Editor’s Note: This article contains spoilers for the ending of Resurrection.Whispers begin to surround Resurrectiona psychological horror-thriller from Andrew Semans, not long after its Sundance debut. Words like “shocking,” “visceral,” and “wild” were thrown around, along with some more colorful language. Rebecca Hall‘s performance as the main character garnered comparisons to Isabelle Adjani in Possession, which promised something both very good and brain-bombingly intense. Reporters were careful not to spoil the twist, and they were especially careful not to spoil the ending. It was all very enticing, especially because, at first glance, the movie appeared to be a sleek, straightforward potboiler about a woman unraveling as she reckons with her trauma. Could the twist live up to the hype? What about the ending? Now that Resurrection has been released to a wider audience, those two questions can be answered with, respectively, a resounding “yes” and a slightly less resounding “mostly.”
First, a bit of setup. The always-reliable Rebecca Hall plays Margaret, an executive at a biotech company and a protective single mother to a high schooler named Abbie (Grace Kaufman). She keeps her life running with the efficiency of a Swiss watch, working and exercising, and having no-strings-attached sex with her coworker Peter (Michael Esper), but from the start, it’s clear that there’s something strange going on. Her eyes are intense and hyper-vigilant, constantly searching for potential danger. When she exercises, she doesn’t just go for a light jog: she runes, barreling down the sidewalk with the form-perfect intensity of the T-1000. While any parent would be rattled after their child injures themselves biking, when Margaret takes Abbie home from the hospital she tries to tuck her Yale-bound daughter into bed, more to soothe herself than Abbie. Even her name raises an eyebrow: not Maggie, not Madge, but deliberately Margaret. What gives?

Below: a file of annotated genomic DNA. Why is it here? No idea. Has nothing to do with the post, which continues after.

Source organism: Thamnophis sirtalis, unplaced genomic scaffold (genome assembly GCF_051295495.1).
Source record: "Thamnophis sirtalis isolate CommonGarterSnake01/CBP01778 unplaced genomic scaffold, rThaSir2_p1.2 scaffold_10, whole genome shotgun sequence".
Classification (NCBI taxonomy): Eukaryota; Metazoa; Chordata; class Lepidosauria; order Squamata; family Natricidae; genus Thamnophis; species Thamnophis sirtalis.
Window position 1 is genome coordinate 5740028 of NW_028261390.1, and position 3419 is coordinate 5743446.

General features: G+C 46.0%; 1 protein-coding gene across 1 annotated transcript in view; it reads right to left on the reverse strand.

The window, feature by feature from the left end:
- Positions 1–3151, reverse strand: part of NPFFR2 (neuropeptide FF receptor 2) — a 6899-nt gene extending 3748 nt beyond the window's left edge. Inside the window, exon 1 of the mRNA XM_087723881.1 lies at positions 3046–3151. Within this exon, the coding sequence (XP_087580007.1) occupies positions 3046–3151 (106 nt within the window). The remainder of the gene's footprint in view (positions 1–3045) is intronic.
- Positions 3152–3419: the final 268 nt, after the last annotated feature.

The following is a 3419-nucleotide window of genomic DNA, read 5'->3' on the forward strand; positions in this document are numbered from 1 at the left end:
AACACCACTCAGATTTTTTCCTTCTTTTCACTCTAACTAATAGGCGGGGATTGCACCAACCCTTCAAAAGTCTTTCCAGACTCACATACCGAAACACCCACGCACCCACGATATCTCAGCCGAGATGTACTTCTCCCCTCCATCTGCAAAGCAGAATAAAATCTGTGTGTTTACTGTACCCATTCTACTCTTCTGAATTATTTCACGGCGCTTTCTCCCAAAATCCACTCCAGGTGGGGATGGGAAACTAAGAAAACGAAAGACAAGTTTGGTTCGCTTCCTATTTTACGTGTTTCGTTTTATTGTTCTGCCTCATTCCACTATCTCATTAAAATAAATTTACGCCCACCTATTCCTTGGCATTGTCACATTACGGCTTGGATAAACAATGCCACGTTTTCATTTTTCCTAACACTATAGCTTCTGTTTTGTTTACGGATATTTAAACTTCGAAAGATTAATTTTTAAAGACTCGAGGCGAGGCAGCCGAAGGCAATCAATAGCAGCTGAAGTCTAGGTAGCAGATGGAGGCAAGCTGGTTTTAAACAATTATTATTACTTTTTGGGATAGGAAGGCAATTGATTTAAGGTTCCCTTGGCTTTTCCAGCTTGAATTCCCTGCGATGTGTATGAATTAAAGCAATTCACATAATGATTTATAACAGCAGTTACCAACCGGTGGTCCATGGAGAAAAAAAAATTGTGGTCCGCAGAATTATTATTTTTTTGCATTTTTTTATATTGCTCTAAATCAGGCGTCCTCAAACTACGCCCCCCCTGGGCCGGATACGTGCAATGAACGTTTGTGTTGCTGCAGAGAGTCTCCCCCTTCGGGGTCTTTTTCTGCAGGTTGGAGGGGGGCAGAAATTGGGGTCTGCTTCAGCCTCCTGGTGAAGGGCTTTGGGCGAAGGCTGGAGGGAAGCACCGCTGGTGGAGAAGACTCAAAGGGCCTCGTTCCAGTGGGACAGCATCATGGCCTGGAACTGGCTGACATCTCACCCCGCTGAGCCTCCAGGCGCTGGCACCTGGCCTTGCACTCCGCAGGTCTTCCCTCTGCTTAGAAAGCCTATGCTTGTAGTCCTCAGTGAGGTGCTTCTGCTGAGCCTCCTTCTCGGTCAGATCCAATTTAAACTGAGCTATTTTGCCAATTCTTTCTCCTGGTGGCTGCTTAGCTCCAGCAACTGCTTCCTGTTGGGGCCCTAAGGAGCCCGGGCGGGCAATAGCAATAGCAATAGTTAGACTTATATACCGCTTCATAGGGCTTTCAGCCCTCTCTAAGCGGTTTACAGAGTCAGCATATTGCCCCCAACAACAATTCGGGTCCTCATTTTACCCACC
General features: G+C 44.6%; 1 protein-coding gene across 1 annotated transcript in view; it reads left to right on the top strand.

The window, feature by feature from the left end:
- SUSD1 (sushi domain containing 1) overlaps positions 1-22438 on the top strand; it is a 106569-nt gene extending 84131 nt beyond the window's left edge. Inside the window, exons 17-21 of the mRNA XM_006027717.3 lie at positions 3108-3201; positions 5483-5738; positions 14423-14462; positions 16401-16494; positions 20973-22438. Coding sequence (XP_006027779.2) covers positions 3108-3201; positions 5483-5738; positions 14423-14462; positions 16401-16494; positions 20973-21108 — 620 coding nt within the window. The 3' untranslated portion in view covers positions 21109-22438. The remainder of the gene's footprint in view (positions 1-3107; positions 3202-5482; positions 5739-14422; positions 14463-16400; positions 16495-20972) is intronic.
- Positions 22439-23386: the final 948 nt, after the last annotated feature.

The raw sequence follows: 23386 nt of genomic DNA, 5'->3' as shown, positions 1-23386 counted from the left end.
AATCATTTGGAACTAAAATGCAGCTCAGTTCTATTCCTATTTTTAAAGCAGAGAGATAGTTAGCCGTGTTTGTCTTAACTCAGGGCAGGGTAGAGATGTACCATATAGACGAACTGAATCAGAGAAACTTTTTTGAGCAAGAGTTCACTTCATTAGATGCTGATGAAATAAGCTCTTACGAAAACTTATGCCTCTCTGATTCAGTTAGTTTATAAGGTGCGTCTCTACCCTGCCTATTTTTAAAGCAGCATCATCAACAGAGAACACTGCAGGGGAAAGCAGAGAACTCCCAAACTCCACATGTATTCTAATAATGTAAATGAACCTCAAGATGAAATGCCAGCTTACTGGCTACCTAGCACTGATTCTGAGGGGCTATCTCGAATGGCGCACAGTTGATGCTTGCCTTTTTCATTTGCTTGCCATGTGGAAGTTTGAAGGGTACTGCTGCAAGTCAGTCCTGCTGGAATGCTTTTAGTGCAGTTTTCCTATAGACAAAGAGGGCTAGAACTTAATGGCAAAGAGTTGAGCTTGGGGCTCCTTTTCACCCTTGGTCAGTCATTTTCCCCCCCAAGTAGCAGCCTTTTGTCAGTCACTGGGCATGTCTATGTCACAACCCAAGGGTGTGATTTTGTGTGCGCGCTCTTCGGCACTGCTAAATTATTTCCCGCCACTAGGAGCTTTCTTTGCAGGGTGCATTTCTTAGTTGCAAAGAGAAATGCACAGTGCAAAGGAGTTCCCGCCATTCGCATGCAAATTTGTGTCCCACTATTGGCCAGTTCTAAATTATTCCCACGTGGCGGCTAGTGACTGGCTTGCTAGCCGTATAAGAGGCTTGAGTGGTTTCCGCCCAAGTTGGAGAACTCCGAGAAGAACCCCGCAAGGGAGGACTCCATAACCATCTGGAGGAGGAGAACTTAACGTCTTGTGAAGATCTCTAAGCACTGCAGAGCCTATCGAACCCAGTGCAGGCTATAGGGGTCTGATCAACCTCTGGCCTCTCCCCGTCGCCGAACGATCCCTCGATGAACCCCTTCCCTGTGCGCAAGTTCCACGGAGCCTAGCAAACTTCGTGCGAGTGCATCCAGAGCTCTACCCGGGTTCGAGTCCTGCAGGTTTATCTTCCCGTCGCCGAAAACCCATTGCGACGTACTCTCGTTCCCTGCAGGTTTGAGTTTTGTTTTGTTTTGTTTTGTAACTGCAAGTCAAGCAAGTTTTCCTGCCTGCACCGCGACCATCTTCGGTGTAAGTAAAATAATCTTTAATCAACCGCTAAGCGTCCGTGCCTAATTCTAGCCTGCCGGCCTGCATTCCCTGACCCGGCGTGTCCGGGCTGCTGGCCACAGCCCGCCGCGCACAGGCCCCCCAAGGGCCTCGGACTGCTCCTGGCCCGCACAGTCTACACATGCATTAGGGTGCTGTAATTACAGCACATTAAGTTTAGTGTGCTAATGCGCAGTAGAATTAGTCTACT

Everything is explained, in one way or another, after David appears. Played by Tim Roth, he starts popping up in Margaret’s periphery – sitting in her train car, ducking into a bagel store – and the sight of him sends her into an absolute panic. She tells Abbie to text her every hour, on the hour, to let her know she’s okay. She goes to the police, only to be told that they can’t do anything if no actual crime was committed. When she confronts David in a park, she calmly denies knowing her, before a sudden, wicked smile confirms her (and the audience’s) worst fears. It’s easy enough to gather from context clues that David was Margaret’s abuser, but the specifics are left unclear at first. There are hints that something truly terrible happened: cigarette burns on Margaret’s back, a nightmare of a screaming baby roasting in an oven, a cryptic remark from David that someone named Ben is in his belly. But even after the puzzle pieces are fit together, the audience still might not believe it. Sure Resurrection wouldn’t go thereright?
Then, over the course of a bravura, single-take monologue, Resurrection you go there. Margaret addresses an intern she’s taken under her wing, opening up about her past with this strange man who terrifies her so much. She describes the way David groomed her when she was in her late teens and went by “Maggie,” winning over her parents before entrapping her in his web. She describes the way he would manipulate her into various “kindnesses,” which could range from ordinary chores to painful, degrading displays. She describes the birth of their son, Ben, who soon became the target of David’s jealousy. And she describes the horrible thing that happened: after sending Margaret to run errands, David ate the baby, saying that Ben lived on, inside his belly, and using him as leverage. Out of madness, trauma, or because of something truly fantastical, Margaret played along until the “kindnesses” became too much to bear, and she ran away.